Lately, I’ve been getting a lot of questions about what I do for a living. “How did you start teaching overseas?” “Do you teach at a Chinese school or an American school?” “How do you travel so much?” “What kinds of benefits do you get?”
Then the most important: “How can I do it too?”
Six years ago, when the U.S. economy took a turn and I was left without a job, I decided to throw all caution to the wind and move to Korea to teach English. I had never taught before, I hadn’t traveled much, and admittedly, kids weren’t really my thing. But I thought, Hey, I can do anything for a year.
My year turned into two, then three. Now I’m on my fifth year and third country. I’ve traveled all around the world, made life-long friends, and learned more about myself than I ever thought possible. It was the best decision of my life.
If you’ve thought about teaching abroad, or living overseas (heck, maybe you’ve just seen the movie “Under the Tuscan Sun” one too many times), I encourage you to read over the options below and seriously consider packing your bags.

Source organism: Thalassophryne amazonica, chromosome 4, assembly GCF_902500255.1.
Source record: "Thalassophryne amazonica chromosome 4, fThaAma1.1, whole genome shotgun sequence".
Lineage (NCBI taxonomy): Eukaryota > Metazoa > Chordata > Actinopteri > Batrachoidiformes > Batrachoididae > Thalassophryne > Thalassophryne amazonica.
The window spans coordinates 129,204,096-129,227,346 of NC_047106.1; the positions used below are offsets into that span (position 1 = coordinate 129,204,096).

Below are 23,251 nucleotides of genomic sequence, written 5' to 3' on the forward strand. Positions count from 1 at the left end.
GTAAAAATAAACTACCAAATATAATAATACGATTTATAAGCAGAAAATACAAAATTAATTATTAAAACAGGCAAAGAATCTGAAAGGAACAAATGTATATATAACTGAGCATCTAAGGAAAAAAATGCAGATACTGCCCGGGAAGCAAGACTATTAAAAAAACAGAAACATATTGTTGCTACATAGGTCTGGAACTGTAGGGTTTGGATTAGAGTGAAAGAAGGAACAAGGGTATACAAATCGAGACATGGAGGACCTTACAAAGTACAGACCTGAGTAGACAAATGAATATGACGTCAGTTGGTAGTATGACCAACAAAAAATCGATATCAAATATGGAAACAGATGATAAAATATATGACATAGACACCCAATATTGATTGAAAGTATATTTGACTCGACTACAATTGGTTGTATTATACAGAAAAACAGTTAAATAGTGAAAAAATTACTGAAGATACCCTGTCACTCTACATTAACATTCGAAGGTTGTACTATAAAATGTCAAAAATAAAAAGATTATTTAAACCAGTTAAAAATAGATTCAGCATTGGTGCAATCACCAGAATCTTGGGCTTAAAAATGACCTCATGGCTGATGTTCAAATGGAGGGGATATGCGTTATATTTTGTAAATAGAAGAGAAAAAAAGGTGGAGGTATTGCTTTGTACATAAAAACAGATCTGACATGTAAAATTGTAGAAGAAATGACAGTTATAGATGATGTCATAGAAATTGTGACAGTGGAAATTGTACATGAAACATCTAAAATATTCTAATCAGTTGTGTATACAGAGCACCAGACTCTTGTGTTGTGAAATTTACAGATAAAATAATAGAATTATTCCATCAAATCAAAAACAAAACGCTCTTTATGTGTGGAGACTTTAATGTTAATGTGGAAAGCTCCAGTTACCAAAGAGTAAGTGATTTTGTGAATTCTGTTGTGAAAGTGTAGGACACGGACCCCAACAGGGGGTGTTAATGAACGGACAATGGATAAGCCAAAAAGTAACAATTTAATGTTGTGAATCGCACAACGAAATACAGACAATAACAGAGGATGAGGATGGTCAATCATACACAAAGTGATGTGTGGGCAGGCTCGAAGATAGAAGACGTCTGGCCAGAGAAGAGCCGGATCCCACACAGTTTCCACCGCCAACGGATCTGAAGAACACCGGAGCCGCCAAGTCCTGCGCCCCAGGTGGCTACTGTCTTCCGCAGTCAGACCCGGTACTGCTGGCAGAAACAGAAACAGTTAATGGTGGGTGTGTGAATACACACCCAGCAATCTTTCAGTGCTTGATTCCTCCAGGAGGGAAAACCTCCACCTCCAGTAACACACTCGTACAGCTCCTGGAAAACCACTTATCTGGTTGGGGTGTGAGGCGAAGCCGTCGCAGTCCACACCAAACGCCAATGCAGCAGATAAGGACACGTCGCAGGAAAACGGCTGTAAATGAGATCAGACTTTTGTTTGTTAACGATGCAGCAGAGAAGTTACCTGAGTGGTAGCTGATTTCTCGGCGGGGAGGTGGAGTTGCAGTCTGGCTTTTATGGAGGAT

Here’s how to get started:
Option #1: Teaching ESL (English as a Second Language)
Good for: People who want to see the world, are interested in trying out teaching, but lack the experience. Or if you have experience but aren’t sure teaching abroad is for you.
My advice: Head to Korea! All you need to teach in South Korea is a Bachelor’s degree. It doesn’t matter what your degree is in, just as long as you have it. The only other requirement is that you speak English fluently. (The schools usually prefer someone from an English-speaking country, but there are ways around this.)
How to do it: The first step is to head to Dave’s ESL Café. This site has a plethora of information, providing insight from other teachers, as well as job postings and information on anything and everything ESL. This is where I personally got my first teaching gig at a hagwon (Korean language school) in Seoul. Footprints Recruiting is also another great resource for ESL candidates. The company specializes in placing teachers in Korea, but also posts vacancies in China, Abu Dhabi, and Dubai.